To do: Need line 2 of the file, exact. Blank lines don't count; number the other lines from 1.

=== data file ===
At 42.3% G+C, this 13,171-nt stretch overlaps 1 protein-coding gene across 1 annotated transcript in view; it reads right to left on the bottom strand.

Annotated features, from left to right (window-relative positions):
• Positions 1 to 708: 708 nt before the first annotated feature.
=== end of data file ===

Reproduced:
Annotated features, from left to right (window-relative positions):